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eBook formatPaperback, (torrent)En
PublisherYale University Press
File size5.4 Mb
Release date 01.09.1999
Pages count300
Book rating4.5 (15 votes)
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BA, Vassar College 1951
MA, Boston University 1960
PhD, Harvard University, 1967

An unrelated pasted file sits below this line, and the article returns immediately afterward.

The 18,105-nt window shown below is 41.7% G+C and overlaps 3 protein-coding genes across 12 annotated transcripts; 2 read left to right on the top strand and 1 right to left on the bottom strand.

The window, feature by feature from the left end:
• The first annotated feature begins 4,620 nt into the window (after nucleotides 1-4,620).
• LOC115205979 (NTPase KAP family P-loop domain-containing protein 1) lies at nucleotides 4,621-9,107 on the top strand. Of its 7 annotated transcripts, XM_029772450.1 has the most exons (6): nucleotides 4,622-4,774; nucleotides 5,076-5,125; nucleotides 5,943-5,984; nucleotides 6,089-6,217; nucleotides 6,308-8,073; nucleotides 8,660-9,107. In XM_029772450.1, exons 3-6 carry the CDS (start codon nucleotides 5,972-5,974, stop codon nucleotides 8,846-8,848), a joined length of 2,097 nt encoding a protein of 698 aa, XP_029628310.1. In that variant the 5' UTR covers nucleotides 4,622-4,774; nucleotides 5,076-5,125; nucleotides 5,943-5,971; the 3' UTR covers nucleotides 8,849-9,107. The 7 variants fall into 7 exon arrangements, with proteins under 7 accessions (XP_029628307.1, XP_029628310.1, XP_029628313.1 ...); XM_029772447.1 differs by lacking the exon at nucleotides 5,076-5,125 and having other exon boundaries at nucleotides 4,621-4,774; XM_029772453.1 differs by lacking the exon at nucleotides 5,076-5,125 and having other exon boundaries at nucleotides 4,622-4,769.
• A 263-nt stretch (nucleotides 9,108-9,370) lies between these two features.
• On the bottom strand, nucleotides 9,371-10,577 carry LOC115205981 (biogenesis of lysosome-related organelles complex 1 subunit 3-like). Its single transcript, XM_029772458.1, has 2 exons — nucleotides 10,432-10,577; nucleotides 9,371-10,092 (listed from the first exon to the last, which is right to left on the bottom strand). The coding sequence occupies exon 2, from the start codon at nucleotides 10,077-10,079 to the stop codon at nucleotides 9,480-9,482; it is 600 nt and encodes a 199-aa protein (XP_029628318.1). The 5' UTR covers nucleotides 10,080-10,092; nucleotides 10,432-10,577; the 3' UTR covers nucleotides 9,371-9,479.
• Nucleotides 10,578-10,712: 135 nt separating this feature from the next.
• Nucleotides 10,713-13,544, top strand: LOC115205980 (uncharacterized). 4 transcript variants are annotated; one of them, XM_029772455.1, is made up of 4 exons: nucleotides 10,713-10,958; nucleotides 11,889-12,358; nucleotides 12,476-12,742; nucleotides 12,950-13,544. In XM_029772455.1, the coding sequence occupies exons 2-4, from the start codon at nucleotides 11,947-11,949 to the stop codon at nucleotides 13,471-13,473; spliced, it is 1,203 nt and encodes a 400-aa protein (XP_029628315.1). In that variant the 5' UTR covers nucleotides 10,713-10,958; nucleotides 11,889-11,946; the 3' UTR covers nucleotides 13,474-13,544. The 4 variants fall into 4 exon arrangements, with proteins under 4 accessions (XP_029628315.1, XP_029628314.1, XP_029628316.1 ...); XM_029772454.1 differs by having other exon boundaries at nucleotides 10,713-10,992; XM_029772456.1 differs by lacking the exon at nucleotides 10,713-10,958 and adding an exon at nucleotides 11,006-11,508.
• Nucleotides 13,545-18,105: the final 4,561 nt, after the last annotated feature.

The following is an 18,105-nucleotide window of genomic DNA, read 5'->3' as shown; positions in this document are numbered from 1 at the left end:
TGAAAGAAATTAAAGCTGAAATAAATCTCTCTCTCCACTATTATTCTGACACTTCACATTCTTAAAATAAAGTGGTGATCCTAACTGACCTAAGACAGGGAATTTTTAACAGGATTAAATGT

Looking back over the 45 years since I first made the acquaintance of Eskimoic cultures, I find two focal interests: interpersonal (social and emotional) relationships in Inuit families and small groups, and Inuit language. These interests have grown in and out of each other and taken various shapes at various times. Most of my fieldwork has been with camp-dwelling Canadian Inuit but, in 1961-62, I visited Alaskan Inupiat and, in the 1990s, very briefly, Siberian Yupik. My writings have all concerned Canadian Inuit. I have written on the cultural construction of the vocabulary of emotion; family life; the management of hostility in hunting camps and families; the emotional underpinnings of "attachment" and of values like "nonviolence", "concern for others", and "autonomy"; the emotional texture of a small child's life and the socialization of small children into socially valued behaviour through playful interactions with adults; gender relations; the nature of "individuality" in relation to "culture"; the psychological uses of personal names; the conceptualization of time; and changes in the operation of some of the above values under modern conditions of living in villages and towns. Since 1995, I have focused more completely on linguistic matters. Three General Grants from the SSHRC have supported, and continue to support, a project to create, with colleagues in the Linguistics Departments of both Memorial University and the University of Toronto, a bipartite bilingual dictionary of the previously undocumented Utkuhiksalingmiut dialect of Inuktitut. This dialect was, and to some extent still is, spoken in the Central Arctic area where I have done a large part of the fieldwork described above. One part of the dictionary will contain word-bases; the other will contain affixes, the linguistic units that attach to bases to create words. Finally, in recent years, I have written, by request, a number of reflective, autobiographical pieces about the development of my ways of thinking and of doing anthropology, especially fieldwork. I have no allegiances to any particular brand of theory; my interpretations tend to develop from the ground up, using AS DATA personal experience and perspectives expressed, verbally or behaviourally, by the actors in an accumulation of small specific incidents - in a manner Piaget would recognize.. I also draw on psychoanalytic ideas when the data seem to point in their direction, especially those of Winnicott about play and Anna Freud about defense mechanisms; and I have discovered that my experientially derived ideas about how social learning occurs, in Inuit society and in my own, are very much in line with practice theory, which I recently encountered in the work of Jean Lave.

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